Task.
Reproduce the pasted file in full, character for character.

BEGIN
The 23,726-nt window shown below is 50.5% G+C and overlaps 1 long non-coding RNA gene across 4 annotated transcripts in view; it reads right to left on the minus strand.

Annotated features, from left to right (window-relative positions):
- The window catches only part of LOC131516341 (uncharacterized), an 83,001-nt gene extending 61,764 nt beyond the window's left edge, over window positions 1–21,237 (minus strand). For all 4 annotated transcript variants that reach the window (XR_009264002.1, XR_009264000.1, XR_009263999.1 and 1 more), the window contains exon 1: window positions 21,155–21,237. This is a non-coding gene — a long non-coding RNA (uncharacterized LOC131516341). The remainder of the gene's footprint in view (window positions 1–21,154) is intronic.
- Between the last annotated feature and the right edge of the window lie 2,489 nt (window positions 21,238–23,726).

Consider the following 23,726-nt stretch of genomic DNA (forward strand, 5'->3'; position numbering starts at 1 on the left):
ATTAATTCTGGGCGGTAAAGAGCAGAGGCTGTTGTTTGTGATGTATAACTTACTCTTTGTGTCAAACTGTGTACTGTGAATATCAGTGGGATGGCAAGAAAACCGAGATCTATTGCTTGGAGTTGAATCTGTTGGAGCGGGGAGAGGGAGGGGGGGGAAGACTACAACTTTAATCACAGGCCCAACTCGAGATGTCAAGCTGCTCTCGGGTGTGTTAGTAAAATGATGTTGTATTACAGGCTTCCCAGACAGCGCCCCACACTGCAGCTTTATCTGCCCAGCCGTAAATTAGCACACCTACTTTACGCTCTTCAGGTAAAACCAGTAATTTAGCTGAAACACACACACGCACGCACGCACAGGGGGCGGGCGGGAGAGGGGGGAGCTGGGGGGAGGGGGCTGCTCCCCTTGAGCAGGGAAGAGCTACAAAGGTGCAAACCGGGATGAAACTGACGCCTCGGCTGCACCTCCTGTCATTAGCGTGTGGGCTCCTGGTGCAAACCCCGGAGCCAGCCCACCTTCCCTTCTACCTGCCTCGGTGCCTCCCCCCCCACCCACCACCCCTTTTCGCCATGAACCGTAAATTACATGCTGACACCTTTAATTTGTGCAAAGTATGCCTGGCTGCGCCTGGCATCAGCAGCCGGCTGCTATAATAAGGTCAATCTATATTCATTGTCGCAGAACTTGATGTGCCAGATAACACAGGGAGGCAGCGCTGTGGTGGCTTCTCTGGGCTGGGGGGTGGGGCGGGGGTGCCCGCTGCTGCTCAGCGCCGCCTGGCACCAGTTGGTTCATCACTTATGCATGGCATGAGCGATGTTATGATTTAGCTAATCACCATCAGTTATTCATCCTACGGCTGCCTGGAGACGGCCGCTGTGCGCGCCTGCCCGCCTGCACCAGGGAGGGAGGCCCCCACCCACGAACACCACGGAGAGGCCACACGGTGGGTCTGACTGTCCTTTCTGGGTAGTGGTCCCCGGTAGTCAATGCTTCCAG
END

The 23,726-nt window shown below is 50.5% G+C and overlaps 1 long non-coding RNA gene across 4 annotated transcripts in view; it reads right to left on the minus strand.

Annotated features, from left to right (window-relative positions):
- The window catches only part of LOC131516341 (uncharacterized), an 83,001-nt gene extending 61,764 nt beyond the window's left edge, over window positions 1–21,237 (minus strand). For all 4 annotated transcript variants that reach the window (XR_009264002.1, XR_009264000.1, XR_009263999.1 and 1 more), the window contains exon 1: window positions 21,155–21,237. This is a non-coding gene — a long non-coding RNA (uncharacterized LOC131516341). The remainder of the gene's footprint in view (window positions 1–21,154) is intronic.
- Between the last annotated feature and the right edge of the window lie 2,489 nt (window positions 21,238–23,726).

Consider the following 23,726-nt stretch of genomic DNA (forward strand, 5'->3'; position numbering starts at 1 on the left):
ATTAATTCTGGGCGGTAAAGAGCAGAGGCTGTTGTTTGTGATGTATAACTTACTCTTTGTGTCAAACTGTGTACTGTGAATATCAGTGGGATGGCAAGAAAACCGAGATCTATTGCTTGGAGTTGAATCTGTTGGAGCGGGGAGAGGGAGGGGGGGGAAGACTACAACTTTAATCACAGGCCCAACTCGAGATGTCAAGCTGCTCTCGGGTGTGTTAGTAAAATGATGTTGTATTACAGGCTTCCCAGACAGCGCCCCACACTGCAGCTTTATCTGCCCAGCCGTAAATTAGCACACCTACTTTACGCTCTTCAGGTAAAACCAGTAATTTAGCTGAAACACACACACGCACGCACGCACAGGGGGCGGGCGGGAGAGGGGGGAGCTGGGGGGAGGGGGCTGCTCCCCTTGAGCAGGGAAGAGCTACAAAGGTGCAAACCGGGATGAAACTGACGCCTCGGCTGCACCTCCTGTCATTAGCGTGTGGGCTCCTGGTGCAAACCCCGGAGCCAGCCCACCTTCCCTTCTACCTGCCTCGGTGCCTCCCCCCCCACCCACCACCCCTTTTCGCCATGAACCGTAAATTACATGCTGACACCTTTAATTTGTGCAAAGTATGCCTGGCTGCGCCTGGCATCAGCAGCCGGCTGCTATAATAAGGTCAATCTATATTCATTGTCGCAGAACTTGATGTGCCAGATAACACAGGGAGGCAGCGCTGTGGTGGCTTCTCTGGGCTGGGGGGTGGGGCGGGGGTGCCCGCTGCTGCTCAGCGCCGCCTGGCACCAGTTGGTTCATCACTTATGCATGGCATGAGCGATGTTATGATTTAGCTAATCACCATCAGTTATTCATCCTACGGCTGCCTGGAGACGGCCGCTGTGCGCGCCTGCCCGCCTGCACCAGGGAGGGAGGCCCCCACCCACGAACACCACGGAGAGGCCACACGGTGGGTCTGACTGTCCTTTCTGGGTAGTGGTCCCCGGTAGTCAATGCTTCCAG